This week two Federal Reserve Bank Presidents spoke on the issue of monetary policy and the short-term Fed Funds target rate and both were somewhat bearish. On Tuesday, New York Fed President William Dudley, stated that, “We’re edging closer towards the point in time where it will be appropriate, I think, to raise interest rates further.” Asked if this meant an upward move in the Fed Funds target in September he stated, “I think it’s possible.” Speaking the same day, Atlanta Fed President Dennis Lockhart said he is confident growth is accelerating and he couldn’t rule out a target rate increase at the September meeting. The money markets are not impressed. The Fed Funds futures market is forecasting a 14% chance the Fed will increase rates 25bps in September.
Should the Fed raise rates in September, or at all? Well, after a weak employment report in May, the economy has responded with two consecutive very strong reports that exceeded Wall Street expectations significantly. The economy has created over 200,000 jobs a month on average, for the past year. The job market is in good shape and consumer spending has been strong as a result.
On the inflation front, and this is key for the Fed, we saw a tick-up in core CPI in the latest release this week. Core CPI, excluding food and energy prices, is running at a rate of 2.2% year-over-year (YoY). This is higher than the Fed’s target, though not by much. The Fed’s preferred measure of inflation, the Personal Consumption Expenditure deflator from the quarterly GDP report, is running at a rate of 1.7% YoY. This is a little below their target. The key is that inflation is near their target and the economy is at full employment. Maybe higher short-term interest rates are justified?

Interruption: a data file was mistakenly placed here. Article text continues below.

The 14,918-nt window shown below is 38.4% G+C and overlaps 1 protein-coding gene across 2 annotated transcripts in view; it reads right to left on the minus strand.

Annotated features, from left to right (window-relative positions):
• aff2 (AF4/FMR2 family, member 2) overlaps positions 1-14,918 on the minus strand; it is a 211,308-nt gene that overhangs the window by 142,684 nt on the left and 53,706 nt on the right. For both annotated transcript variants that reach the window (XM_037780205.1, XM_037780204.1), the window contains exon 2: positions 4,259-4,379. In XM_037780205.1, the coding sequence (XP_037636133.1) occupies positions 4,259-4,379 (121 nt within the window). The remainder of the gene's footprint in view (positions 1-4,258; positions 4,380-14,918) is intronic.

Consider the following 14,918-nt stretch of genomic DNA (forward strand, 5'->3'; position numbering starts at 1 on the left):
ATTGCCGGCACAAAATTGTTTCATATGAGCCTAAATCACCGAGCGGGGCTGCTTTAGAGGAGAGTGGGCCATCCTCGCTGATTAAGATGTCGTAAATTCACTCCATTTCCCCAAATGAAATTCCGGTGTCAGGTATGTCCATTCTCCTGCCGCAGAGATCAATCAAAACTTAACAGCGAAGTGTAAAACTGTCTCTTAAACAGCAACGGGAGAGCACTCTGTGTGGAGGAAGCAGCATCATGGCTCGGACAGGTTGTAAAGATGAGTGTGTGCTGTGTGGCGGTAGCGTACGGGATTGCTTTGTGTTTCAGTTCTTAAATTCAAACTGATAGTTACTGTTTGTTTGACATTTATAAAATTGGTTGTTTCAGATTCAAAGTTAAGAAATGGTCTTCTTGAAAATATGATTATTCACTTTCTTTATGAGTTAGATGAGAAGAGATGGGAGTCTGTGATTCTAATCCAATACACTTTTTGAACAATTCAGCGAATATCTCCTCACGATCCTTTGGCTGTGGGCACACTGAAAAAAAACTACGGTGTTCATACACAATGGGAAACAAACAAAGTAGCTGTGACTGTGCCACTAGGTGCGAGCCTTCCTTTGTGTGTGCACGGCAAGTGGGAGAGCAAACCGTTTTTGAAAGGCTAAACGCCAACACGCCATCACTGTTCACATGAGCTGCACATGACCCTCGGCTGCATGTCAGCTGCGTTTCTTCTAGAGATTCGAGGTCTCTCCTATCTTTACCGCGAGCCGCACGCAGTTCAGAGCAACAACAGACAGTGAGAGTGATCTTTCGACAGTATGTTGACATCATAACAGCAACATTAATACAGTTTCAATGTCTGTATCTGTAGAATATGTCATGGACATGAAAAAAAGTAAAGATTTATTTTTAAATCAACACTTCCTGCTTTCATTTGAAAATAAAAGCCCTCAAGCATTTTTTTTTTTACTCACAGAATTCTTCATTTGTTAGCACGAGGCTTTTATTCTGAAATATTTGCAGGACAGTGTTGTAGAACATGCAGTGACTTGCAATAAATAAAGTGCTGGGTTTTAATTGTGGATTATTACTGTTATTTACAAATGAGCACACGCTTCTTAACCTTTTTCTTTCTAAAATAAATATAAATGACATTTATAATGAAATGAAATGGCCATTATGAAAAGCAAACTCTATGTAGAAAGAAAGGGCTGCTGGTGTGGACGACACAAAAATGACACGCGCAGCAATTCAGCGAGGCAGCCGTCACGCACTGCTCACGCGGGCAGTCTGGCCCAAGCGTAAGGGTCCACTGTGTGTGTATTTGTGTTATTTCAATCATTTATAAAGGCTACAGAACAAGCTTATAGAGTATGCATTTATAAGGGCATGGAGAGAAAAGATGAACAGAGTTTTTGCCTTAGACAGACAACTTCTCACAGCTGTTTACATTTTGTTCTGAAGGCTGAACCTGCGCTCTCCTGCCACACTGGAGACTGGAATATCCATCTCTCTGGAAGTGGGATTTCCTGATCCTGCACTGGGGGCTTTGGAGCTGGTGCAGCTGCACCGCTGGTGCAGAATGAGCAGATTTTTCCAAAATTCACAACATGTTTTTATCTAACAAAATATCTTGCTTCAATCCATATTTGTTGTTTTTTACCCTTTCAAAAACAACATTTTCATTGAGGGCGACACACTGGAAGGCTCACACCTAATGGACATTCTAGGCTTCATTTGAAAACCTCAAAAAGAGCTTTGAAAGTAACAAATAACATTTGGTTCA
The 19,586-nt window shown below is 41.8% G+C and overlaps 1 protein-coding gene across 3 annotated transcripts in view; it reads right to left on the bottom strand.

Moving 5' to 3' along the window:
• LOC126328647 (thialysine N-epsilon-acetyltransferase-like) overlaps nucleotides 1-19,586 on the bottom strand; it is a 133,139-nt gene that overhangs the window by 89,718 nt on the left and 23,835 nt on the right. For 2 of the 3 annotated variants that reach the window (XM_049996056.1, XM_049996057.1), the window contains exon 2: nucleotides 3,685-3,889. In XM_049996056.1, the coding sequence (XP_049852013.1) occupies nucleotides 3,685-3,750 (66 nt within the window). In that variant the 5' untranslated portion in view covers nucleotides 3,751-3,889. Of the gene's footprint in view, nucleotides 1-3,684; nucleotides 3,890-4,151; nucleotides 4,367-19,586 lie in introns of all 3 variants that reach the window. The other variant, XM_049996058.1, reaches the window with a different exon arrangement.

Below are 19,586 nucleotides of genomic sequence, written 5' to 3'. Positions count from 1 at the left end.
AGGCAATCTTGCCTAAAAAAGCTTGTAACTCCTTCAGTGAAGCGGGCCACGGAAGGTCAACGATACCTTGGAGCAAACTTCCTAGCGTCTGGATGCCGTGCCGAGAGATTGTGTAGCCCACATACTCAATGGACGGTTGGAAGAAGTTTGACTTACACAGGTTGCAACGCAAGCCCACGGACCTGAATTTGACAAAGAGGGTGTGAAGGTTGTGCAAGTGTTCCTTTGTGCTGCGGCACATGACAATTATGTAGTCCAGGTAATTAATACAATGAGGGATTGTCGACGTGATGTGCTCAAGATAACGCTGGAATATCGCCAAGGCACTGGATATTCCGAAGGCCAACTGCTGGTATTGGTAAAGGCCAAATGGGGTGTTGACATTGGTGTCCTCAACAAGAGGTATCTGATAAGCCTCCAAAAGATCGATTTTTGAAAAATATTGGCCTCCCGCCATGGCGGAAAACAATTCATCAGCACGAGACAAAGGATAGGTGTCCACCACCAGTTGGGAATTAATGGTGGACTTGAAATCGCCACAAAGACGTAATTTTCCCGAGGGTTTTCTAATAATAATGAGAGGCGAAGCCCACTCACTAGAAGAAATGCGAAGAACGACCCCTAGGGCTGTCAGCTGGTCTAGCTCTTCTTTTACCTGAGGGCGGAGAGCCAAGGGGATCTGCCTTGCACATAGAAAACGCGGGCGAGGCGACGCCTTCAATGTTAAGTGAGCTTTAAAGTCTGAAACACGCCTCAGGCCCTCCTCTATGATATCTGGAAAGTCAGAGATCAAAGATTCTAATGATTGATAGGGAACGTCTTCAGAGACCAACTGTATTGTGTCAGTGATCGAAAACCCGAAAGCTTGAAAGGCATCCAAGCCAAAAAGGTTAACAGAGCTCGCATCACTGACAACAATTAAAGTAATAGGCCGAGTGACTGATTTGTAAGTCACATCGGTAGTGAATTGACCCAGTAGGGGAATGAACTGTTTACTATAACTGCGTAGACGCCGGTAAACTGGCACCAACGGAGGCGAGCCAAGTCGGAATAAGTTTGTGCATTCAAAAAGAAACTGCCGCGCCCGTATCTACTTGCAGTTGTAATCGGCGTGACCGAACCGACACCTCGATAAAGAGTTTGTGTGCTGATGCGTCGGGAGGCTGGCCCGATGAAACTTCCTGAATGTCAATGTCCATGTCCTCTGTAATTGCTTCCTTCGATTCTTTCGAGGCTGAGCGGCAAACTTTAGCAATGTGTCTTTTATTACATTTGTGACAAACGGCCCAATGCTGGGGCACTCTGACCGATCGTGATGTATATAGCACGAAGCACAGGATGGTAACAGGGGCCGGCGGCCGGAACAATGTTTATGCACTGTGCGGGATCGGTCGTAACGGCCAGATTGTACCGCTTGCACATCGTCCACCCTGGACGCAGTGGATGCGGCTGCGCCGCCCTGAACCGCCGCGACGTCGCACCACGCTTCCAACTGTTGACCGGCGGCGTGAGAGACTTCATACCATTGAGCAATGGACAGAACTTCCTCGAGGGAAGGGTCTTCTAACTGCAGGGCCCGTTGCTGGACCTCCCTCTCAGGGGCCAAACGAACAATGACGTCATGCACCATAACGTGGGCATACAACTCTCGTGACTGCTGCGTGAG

Finally, short-term growth is also impacted by productivity. While productivity is falling, our economy continues to grow at a 1-2% rate. Not great but not recession, and we may be accelerating a bit. Should we worry? Not yet, two things are happening currently to offset falling productivity. First, the velocity of money is increasing modestly. This simply means more turnover in the money supply (i.e. more lending, more spending, etc.) Second, and this is directly related to the first metric, consumer spending is strong, offsetting falling productivity. The economy does need to turn the productivity equation around but there is no urgency yet.
Here is the point. At least some members of the FOMC would clearly like to raise the Fed Funds target rate sooner than later. They may simply want to do this to normalize short-term rates now, so that they can lower them later if needed. By telegraphing this desire, these FOMC members are trying to get the market “on board” with a rate increase. They would like the market to begin forecasting more significant rate increases so that when/if they do raise rates it is not a shock. The market is not cooperating.
Another key consideration is the election. Some Fed members have stated they are not concerned about raising rates before the election. Whether they do or do not, expect one Fed rate increase before the end of the year, probably in December.
Disclosures: This piece discusses general market activity, industry or sector trends, or other broad-based economic, market , or political conditions and should not be construed as research or investment advice. The opinions expressed are those of the author and do not necessarily represent the opinions of Enterprise Bank & Trust. Past performance is no guarantee of future performance. No diversification strategy can guarantee against loss.